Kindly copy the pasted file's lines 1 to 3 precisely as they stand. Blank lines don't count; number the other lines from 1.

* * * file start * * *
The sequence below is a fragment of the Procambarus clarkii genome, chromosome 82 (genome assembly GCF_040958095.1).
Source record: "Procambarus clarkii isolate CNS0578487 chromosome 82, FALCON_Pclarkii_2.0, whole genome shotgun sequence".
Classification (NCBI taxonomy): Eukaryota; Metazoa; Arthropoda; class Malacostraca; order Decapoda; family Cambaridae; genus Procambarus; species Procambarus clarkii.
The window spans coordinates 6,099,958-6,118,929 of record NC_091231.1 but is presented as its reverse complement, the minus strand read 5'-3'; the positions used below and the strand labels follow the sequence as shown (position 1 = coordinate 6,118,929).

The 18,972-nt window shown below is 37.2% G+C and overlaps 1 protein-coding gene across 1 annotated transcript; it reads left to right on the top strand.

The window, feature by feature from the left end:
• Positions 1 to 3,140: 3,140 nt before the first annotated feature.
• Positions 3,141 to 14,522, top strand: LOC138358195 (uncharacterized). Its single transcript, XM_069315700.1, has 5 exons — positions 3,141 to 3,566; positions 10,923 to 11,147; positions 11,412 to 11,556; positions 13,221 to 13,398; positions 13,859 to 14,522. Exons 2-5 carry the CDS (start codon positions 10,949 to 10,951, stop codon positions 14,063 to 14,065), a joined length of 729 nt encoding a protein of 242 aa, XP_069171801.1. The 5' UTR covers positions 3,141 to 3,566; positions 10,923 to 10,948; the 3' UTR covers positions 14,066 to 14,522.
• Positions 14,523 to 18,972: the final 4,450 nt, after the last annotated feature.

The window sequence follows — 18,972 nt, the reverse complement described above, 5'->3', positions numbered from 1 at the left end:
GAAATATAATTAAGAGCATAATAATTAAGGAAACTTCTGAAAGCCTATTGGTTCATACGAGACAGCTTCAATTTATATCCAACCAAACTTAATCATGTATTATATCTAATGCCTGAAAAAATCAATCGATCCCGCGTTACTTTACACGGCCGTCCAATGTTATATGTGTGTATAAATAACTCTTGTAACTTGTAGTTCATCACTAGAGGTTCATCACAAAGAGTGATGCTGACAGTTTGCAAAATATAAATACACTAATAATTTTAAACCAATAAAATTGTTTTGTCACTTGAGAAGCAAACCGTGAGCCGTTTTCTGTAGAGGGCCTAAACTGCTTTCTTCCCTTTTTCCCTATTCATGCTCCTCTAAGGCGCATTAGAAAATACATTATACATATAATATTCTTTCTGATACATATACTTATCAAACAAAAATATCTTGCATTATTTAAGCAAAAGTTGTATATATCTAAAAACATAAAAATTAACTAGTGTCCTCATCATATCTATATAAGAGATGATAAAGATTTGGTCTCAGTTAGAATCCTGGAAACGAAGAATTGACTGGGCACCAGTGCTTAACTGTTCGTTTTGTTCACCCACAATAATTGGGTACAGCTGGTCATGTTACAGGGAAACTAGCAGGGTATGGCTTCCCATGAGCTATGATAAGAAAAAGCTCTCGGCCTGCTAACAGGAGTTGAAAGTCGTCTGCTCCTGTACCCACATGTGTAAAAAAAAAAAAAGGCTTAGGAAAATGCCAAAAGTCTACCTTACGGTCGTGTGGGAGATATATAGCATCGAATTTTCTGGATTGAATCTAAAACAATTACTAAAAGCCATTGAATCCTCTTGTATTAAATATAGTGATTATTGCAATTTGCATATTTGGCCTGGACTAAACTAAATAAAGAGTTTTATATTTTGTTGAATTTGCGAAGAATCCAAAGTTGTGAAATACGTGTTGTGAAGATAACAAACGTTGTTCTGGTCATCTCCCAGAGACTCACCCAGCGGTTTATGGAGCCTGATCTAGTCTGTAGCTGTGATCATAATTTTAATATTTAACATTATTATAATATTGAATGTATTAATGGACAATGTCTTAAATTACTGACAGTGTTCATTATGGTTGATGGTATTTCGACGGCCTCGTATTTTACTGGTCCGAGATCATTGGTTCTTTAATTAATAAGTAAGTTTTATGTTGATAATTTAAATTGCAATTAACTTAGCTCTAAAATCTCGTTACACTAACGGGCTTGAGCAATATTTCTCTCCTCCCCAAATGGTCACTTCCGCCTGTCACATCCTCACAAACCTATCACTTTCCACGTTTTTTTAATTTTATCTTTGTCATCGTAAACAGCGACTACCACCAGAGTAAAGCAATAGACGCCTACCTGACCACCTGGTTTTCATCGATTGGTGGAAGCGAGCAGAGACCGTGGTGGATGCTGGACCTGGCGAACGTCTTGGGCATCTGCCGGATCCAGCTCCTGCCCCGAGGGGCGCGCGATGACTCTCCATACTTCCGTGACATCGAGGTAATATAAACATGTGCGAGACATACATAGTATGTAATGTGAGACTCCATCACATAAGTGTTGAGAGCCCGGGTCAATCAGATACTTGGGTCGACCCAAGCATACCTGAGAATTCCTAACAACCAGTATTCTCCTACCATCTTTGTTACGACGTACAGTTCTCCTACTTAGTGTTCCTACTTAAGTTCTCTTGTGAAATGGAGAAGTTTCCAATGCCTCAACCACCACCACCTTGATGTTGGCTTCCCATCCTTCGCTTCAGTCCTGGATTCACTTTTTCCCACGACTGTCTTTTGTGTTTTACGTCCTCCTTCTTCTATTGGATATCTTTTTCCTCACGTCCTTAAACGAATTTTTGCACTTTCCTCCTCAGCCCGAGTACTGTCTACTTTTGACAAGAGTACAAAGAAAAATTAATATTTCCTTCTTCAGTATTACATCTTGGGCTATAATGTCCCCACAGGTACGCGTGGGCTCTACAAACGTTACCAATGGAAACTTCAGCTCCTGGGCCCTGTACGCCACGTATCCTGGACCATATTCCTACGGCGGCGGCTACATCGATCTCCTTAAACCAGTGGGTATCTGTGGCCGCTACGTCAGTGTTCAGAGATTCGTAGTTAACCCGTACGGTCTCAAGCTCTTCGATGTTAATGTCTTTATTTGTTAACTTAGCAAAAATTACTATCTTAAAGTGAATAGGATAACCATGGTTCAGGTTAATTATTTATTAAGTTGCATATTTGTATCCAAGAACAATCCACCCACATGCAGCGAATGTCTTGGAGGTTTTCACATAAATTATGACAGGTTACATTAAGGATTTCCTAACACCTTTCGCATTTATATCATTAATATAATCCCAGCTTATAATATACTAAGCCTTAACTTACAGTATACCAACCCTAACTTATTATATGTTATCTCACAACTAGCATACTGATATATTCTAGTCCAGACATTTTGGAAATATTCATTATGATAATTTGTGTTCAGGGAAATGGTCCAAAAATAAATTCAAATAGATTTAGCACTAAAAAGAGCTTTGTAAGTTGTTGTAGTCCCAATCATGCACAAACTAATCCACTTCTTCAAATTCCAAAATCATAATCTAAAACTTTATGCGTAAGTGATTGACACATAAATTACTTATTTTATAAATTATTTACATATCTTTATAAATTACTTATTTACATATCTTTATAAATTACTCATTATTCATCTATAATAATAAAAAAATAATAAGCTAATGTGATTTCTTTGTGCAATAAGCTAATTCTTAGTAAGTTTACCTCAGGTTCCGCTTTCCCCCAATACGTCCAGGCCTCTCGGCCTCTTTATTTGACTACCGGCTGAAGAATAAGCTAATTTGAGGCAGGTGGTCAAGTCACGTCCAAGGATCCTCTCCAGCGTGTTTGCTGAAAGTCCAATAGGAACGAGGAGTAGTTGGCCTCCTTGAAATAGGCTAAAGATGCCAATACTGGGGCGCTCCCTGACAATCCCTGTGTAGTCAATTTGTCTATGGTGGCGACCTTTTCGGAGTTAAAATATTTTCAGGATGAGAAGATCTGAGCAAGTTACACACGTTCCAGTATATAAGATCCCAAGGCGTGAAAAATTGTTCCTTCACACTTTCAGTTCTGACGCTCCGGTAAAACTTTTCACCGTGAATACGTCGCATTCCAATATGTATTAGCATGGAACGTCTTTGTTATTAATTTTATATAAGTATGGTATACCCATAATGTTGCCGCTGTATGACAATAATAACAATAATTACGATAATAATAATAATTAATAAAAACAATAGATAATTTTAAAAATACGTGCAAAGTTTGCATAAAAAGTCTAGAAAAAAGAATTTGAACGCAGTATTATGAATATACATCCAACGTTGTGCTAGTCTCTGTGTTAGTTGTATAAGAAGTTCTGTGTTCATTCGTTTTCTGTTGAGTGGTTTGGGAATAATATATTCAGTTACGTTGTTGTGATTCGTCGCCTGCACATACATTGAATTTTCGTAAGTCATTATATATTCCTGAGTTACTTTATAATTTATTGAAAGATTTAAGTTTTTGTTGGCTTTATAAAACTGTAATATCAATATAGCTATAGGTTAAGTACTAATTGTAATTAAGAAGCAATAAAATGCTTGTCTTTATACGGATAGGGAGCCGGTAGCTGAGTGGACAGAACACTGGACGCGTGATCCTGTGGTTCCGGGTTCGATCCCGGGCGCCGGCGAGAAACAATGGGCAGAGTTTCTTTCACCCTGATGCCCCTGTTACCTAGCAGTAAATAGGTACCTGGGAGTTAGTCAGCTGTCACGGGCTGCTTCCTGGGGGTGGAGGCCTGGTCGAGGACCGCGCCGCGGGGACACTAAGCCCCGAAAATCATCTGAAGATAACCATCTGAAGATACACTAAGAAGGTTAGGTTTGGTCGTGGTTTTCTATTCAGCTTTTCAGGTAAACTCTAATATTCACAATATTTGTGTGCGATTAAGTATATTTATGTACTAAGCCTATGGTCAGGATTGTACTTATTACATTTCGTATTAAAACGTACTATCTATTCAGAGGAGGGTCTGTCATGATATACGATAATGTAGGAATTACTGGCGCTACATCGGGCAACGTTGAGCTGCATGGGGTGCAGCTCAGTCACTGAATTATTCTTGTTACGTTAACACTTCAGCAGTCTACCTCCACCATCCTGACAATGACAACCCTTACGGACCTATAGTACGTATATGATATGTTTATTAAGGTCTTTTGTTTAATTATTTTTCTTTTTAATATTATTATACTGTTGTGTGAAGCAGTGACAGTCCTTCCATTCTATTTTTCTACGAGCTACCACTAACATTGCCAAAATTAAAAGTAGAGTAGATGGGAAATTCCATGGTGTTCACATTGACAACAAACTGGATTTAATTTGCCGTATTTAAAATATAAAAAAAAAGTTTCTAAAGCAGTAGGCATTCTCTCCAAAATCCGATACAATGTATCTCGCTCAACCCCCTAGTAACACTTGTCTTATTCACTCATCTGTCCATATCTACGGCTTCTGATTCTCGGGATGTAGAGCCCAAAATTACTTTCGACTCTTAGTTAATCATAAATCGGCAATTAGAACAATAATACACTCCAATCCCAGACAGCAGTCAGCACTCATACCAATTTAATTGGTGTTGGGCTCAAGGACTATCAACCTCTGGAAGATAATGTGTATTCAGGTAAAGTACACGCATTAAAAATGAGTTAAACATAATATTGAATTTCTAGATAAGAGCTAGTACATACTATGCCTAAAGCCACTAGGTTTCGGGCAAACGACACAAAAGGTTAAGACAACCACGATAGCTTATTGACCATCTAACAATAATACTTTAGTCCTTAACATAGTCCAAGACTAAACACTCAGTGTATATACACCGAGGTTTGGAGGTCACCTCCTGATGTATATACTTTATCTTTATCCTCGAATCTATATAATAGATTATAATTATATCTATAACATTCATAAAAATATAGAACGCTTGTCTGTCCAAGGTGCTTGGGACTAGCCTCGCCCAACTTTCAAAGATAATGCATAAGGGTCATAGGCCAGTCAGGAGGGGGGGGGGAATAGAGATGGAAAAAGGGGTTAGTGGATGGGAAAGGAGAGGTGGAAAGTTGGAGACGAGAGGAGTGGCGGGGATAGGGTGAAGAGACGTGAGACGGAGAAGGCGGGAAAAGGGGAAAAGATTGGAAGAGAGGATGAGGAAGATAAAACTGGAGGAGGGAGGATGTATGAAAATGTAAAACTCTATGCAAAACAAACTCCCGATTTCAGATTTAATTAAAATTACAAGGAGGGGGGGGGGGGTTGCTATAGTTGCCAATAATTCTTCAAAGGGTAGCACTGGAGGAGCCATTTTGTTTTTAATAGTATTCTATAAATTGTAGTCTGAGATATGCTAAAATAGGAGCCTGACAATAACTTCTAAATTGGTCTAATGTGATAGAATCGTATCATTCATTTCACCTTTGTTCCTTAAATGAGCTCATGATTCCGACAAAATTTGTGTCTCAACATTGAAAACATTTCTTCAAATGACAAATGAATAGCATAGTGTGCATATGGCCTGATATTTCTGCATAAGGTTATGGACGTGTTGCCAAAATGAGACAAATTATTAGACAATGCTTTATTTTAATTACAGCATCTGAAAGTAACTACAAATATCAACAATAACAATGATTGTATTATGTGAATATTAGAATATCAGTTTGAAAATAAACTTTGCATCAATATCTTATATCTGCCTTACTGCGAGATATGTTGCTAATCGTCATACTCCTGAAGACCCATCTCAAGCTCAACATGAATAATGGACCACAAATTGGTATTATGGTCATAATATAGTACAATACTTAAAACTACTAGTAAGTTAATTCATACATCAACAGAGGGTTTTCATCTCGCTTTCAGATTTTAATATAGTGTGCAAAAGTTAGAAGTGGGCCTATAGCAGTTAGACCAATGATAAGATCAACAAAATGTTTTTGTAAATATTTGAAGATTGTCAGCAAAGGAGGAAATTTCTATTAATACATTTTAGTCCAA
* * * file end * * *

The sequence below is a fragment of the Procambarus clarkii genome, chromosome 82 (genome assembly GCF_040958095.1).
Source record: "Procambarus clarkii isolate CNS0578487 chromosome 82, FALCON_Pclarkii_2.0, whole genome shotgun sequence".
Classification (NCBI taxonomy): Eukaryota; Metazoa; Arthropoda; class Malacostraca; order Decapoda; family Cambaridae; genus Procambarus; species Procambarus clarkii.